- Crit does limit the speed at which you can retrieve documents
  because you are receiving them through a mediator; however,
  effort has been made to address the speed issue by supporting
  HTTP/1.1 persistent connections and short-circuiting the
  mediator for non-annotatable binary content.

- As for sharing and publishing annotations, again, with Crit
  annotation documents are first-class, and can be published in
  the same way as any ordinary Web document.  This yields the
  additional advantage that annotations can themselves be
  annotated, which is important for open discussion.  Also, the
  annotations immediately augment the value of the original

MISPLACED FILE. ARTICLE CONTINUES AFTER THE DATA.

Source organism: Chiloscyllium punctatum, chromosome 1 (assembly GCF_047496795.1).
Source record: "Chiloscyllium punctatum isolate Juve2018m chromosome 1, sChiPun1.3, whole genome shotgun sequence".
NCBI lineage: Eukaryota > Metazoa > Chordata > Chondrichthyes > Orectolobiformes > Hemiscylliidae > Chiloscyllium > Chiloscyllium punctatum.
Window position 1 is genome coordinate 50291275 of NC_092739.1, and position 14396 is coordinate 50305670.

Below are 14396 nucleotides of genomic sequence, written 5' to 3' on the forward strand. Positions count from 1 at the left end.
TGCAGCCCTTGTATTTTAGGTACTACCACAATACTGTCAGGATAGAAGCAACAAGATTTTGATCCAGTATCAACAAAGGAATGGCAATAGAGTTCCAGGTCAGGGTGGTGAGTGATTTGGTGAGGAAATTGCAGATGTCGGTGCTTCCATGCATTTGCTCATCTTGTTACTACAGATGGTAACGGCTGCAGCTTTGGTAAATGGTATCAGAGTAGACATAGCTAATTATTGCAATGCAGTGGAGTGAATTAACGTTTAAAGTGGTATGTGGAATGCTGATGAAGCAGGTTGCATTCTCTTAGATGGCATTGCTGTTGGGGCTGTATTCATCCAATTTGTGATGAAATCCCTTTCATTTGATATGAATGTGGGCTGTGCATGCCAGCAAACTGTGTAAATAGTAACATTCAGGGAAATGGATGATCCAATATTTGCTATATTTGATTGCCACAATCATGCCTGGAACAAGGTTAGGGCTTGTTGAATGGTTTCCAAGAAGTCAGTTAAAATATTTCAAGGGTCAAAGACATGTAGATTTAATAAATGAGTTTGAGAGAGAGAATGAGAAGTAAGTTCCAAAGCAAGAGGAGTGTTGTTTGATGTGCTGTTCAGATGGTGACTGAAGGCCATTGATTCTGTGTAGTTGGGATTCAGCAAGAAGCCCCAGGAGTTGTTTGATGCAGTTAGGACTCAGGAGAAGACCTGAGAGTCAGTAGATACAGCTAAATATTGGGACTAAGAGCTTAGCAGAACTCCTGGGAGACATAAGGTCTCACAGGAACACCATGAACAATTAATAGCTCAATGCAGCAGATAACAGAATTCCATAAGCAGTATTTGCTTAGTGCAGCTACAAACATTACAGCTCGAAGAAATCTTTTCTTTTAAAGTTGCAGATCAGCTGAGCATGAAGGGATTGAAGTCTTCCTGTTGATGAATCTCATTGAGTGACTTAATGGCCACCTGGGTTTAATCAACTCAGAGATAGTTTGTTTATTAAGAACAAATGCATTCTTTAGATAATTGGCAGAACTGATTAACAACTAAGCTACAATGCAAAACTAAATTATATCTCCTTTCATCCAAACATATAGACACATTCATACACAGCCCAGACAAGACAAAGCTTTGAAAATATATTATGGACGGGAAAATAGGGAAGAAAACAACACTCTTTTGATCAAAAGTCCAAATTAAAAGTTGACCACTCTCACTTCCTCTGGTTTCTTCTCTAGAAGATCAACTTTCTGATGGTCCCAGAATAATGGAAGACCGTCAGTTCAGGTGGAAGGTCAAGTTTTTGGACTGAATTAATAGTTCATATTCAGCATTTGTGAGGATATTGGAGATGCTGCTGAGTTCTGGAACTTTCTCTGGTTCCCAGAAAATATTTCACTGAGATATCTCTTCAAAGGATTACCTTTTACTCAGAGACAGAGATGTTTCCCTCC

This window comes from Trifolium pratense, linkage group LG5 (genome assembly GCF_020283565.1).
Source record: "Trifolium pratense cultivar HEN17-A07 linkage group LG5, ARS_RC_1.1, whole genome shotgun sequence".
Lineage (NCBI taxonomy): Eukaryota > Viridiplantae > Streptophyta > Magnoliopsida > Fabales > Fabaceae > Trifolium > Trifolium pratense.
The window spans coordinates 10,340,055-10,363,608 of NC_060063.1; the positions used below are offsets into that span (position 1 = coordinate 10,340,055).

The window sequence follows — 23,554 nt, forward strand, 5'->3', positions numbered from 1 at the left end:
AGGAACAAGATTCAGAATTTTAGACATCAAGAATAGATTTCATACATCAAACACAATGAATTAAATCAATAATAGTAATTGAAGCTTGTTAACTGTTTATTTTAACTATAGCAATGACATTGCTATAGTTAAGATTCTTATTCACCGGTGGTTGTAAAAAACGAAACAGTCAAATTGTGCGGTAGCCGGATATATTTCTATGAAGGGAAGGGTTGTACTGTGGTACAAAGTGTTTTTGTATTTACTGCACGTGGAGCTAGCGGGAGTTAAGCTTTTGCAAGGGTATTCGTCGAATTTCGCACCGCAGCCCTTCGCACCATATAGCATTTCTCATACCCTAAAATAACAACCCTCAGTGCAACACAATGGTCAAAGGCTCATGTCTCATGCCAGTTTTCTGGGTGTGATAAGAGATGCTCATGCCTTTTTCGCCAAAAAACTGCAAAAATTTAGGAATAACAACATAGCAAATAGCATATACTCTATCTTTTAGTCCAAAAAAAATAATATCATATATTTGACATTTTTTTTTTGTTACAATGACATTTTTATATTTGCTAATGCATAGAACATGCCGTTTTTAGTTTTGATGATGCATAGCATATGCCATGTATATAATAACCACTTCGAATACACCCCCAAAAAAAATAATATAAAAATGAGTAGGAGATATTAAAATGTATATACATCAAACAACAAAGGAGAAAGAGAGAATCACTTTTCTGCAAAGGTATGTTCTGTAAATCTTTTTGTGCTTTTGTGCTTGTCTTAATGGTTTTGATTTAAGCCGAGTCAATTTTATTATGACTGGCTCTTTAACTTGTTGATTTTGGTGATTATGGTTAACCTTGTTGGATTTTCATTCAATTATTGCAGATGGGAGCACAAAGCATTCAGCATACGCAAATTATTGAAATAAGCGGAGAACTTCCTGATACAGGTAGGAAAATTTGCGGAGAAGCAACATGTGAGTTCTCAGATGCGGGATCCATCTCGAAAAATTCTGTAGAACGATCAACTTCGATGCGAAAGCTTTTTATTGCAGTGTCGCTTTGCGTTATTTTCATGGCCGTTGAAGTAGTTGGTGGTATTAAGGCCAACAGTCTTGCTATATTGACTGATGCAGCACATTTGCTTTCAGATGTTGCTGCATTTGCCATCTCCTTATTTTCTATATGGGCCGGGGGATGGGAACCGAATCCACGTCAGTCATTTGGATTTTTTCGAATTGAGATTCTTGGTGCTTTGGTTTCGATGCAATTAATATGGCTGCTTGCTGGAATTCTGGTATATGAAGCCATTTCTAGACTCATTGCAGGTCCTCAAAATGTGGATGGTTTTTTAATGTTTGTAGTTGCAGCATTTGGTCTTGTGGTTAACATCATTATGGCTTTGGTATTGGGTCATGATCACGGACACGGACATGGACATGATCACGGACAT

document because anyone visiting them with Crit sees the added
  information; the author does not have to send the annotation
  around to each person who wants to see it.

So i'm a little surprised that Crit was not referenced anywhere in
your paper, even though you indeed brought to light many of the
issues which i agree are important to an annotation system and
which were carefully considered in Crit's design.

In defense of mediators i must also respond to the following
statements made in the paper.

| [Zalman 99] has noted several limitations of proxy-based
| intermediaries.  Here we list them and add others:
| - They have poor GUI support: most of them add buttons in the
|   document so that creation of new annotations are possible.
|   The GUI is then dependent of the HTML language.  We think it
|   also tends to disturb the user which may not want to see
|   added information on the page.

The above complaints are completely irrelevant to the type of